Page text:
Tan says the AMO has pushed for the revamp of the Optical Act 1991 with effort from its Council’s representatives for the past few years.

Future Outlook

Malaysian optometry is one of the more established in the region, said Chan. The first Asia Optometric Congress was founded by Malaysian optometrist Dr. Chung Kah Meng in 2007 and it was expanded to ASEAN countries when the bi-annual conference was held in Singapore in 2014. It now includes many Asian countries and territories including India and China. 

“The Congress’ objective is: Asians helping Asia. We want to uplift the standard of delivery of eye-care in the region and standardize primary eye-care delivery of optometrists across the region.”

He says the most important specialty today is myopia control.

“By 2050, half of the world’s population will be myopic. One billion of the world’s population will have prescriptions of more than 5 diopters. That means we have a higher risk of having cataracts, glaucoma, retinal detachment and macular degeneration.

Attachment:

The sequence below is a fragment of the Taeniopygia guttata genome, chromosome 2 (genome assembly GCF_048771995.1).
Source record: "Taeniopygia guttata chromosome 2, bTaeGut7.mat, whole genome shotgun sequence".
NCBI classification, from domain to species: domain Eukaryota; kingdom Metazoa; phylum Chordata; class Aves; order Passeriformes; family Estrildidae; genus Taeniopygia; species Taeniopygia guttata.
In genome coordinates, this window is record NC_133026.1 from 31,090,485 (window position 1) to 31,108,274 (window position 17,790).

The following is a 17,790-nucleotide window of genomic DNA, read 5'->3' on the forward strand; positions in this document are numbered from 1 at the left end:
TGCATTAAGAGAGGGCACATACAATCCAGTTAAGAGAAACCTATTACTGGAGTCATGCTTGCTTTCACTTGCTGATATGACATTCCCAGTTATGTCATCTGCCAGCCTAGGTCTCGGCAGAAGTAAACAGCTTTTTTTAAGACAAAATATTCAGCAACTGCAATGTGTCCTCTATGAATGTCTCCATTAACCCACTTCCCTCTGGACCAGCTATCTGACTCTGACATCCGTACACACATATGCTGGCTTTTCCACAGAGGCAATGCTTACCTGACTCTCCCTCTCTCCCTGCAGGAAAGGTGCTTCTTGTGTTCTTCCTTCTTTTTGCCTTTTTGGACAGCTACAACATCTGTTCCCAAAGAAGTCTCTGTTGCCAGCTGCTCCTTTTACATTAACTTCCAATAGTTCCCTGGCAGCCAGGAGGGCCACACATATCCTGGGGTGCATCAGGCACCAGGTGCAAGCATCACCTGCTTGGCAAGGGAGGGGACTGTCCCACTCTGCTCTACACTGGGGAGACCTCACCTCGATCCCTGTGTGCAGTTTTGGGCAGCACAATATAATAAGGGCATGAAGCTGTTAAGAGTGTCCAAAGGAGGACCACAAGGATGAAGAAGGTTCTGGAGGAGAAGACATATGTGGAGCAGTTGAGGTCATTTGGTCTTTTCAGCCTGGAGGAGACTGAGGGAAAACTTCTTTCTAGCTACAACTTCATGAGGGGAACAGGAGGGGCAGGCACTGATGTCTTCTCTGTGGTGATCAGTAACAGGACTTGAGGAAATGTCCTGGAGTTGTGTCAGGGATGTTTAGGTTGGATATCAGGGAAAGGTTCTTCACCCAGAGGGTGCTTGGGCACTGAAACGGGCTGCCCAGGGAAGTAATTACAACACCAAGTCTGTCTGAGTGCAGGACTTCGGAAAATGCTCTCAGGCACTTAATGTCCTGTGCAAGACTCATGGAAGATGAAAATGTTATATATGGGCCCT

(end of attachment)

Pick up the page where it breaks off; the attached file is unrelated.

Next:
“Myopia is the number one health problem in Malaysian schools today.  One in three primary one students is short sighted and another one has not been detected,” he said.

He encourages optometrists to work in a network to inspire and motivate one another, and also to build good working relationships with ophthalmologists and opticians. Optometrists should be trained to handle the primary care of eye health and ease the burden of ophthalmologists, said Chan.

“With the increase in the number of optometry practitioners in Malaysia, we believe more competent and comprehensive services can be provided to the public,” said Tan. 

She says the association is working on the “Primary Eye Care E-Symposium,” which is intended to refresh the knowledge and enhance the skills of eye care practitioners in Malaysia, making them prepared to become a primary eye care practitioner.